This is the source of this bug. In your first example, when not overclocking in Windows, the performance counter is showing that it is 99.99% accurate and would likely be even closer to 100.0% accurate if you ran WinTimerTester for a longer period of time.
In the second example, changing the base clock speed has screwed up the accuracy of the performance timer in your computer. During an elapsed time of 90.9 actual seconds, the performance timer claims that only 89.1 seconds have elapsed. The more you over or under clock from the speed you boot up at, the bigger this error becomes. I built some code into RealTemp so it tries to correct for this windows bug but it obviously could use some improvement.
This bug is not just a RealTemp bug. Any software that needs to accurately measure time uses the QueryPerformanceCounter() function. This problem can affect the accuracy of FRAPS as well as other gaming benchmarks and games themselves that internally calculate FPS and adjust the speed of the game based on that. If you've ever overclocked a computer in Windows and couldn't measure any performance benefit from that change, this timer bug might be part of the problem.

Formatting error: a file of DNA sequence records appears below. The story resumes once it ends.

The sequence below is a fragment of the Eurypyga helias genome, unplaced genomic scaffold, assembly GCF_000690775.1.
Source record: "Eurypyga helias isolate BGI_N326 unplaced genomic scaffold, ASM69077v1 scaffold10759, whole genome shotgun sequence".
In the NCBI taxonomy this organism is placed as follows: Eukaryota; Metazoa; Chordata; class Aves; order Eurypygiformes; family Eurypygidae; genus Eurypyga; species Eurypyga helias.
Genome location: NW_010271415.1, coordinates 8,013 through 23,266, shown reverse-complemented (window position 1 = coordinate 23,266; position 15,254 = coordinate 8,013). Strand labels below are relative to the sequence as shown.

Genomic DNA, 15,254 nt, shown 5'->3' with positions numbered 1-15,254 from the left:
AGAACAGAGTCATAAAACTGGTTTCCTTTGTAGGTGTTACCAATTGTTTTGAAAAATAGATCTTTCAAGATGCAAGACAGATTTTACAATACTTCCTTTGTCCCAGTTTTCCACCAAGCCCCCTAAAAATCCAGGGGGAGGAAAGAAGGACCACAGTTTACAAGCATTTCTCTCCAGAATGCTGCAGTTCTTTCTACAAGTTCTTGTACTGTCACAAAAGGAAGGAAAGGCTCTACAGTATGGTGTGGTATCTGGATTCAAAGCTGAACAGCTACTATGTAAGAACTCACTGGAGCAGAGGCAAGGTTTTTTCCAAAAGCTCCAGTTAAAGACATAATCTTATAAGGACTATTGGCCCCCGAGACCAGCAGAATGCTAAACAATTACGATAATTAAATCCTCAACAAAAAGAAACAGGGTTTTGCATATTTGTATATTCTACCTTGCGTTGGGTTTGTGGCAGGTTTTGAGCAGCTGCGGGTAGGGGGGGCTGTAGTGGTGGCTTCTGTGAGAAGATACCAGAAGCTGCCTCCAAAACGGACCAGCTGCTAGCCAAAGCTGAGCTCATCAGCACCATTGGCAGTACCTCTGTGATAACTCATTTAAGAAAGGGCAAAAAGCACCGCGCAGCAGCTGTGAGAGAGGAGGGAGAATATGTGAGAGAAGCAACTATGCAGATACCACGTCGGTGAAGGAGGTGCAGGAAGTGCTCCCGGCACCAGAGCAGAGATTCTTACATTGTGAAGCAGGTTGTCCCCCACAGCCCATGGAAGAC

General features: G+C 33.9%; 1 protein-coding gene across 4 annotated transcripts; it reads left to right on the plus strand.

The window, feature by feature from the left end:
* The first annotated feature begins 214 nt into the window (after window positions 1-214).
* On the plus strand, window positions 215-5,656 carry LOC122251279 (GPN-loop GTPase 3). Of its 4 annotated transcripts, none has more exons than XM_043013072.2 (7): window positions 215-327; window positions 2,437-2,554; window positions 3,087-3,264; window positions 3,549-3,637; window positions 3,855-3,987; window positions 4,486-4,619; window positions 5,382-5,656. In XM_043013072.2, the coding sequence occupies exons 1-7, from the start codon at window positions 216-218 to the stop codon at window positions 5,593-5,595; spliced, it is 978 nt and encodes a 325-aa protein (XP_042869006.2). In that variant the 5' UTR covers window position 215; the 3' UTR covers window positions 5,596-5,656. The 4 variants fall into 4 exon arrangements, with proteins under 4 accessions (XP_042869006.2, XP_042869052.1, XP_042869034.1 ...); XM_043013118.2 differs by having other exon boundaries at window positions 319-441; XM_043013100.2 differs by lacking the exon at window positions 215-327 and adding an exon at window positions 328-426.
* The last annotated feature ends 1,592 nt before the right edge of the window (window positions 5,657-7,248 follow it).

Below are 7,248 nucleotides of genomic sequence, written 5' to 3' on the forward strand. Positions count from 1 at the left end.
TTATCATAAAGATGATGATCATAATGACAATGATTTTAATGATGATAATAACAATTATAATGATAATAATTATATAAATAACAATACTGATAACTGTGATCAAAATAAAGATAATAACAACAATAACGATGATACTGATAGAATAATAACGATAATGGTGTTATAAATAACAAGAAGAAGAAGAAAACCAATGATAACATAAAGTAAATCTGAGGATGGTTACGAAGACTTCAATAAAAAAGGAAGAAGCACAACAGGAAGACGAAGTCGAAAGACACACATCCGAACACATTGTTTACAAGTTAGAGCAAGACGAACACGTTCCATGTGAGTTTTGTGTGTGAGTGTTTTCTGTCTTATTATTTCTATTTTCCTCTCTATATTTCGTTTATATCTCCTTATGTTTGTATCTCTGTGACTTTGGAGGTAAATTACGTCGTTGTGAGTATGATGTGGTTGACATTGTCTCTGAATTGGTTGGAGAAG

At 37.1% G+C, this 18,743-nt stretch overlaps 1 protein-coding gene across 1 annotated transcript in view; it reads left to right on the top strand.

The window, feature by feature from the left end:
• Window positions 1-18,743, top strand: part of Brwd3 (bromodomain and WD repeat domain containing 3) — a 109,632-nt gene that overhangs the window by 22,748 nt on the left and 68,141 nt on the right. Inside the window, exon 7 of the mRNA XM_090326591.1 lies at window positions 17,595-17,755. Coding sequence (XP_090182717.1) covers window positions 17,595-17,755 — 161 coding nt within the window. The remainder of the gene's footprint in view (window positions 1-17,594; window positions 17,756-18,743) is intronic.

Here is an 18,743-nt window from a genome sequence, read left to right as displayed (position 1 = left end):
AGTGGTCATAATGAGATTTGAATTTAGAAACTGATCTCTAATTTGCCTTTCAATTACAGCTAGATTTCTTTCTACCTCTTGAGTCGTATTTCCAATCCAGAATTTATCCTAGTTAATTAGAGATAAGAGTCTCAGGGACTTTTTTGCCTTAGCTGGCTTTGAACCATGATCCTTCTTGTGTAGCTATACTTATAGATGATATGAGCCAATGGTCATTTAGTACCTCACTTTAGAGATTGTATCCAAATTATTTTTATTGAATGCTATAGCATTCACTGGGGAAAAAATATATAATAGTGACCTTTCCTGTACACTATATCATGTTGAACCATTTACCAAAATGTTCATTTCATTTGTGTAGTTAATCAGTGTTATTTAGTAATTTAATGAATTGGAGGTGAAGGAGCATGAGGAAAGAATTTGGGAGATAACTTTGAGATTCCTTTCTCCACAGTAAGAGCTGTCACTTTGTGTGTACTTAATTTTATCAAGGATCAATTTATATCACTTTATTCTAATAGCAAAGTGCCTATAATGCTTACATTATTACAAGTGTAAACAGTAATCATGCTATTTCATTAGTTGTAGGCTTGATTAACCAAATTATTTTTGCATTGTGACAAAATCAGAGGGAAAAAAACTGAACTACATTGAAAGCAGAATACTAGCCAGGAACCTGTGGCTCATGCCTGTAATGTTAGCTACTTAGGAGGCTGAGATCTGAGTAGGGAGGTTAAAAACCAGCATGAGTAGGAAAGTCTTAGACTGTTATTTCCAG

104.99 MHz X 0.9812 = 103.02 MHz
The ratio these timers run at lets you figure out the actual base clock speed your CPU is running at. The boot speed times the amount of error in these timers gives you the actual MHz.
This is why CPU-Z wanders around +/- 0.5 MHz. It can not depend on the Windows high performance timer to accurately calculate MHz because of this bug so it has to rely on a less accurate timer. The actual base clock speed is rock solid in most computers and doesn't vary by +/- 0.001 MHz but it's hard to calculate this when you don't have a stopwatch you can depend on.
When I originally wrote RealTemp, I didn't know anything about this bug. Now that I understand it better, I'll see if I can come up with a better fix for this issue.
some_one: Thanks for that tip. Fixing Windows is the best fix of all. Less work for me. I have a computer I'm working on at the moment that I think has this timer issue so I'll play around with that and see if this issue can be fixed that way. Windows XP used to have the /USEPMTIMER option that you could add to your boot file to fix this but I think they got rid of that in Vista and W7 so it is interesting to see that there is a new way to fix this issue.
Here's the old XP way.